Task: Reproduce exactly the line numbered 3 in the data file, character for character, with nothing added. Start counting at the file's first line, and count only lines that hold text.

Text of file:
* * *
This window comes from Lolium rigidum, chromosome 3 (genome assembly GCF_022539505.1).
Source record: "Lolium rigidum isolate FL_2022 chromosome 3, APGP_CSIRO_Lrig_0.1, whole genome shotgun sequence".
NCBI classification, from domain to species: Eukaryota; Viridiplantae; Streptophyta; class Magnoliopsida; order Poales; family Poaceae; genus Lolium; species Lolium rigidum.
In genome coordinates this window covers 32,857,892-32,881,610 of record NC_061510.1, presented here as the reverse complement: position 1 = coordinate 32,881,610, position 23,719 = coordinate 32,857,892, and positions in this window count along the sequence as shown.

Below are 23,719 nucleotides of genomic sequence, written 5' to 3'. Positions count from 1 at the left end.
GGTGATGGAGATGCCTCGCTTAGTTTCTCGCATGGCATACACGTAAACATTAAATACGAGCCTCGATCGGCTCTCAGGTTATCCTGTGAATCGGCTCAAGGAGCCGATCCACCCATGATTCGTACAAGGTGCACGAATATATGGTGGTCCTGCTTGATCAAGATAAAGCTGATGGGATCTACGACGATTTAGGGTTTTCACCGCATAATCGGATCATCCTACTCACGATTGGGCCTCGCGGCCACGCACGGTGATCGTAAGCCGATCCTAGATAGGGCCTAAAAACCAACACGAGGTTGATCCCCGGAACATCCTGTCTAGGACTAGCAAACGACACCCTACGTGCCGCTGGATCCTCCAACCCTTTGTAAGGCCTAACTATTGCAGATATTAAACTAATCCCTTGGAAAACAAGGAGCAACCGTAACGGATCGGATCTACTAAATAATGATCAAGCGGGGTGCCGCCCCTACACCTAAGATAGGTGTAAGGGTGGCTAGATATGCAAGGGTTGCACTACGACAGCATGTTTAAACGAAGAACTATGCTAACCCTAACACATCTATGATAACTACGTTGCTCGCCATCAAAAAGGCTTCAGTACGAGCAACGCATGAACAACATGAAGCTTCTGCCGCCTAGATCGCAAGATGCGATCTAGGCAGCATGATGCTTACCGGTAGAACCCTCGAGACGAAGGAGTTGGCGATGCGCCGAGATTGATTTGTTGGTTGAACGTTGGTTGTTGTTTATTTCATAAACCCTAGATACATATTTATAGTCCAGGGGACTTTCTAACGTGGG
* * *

NCBI classification, from domain to species: Eukaryota; Viridiplantae; Streptophyta; class Magnoliopsida; order Poales; family Poaceae; genus Lolium; species Lolium rigidum.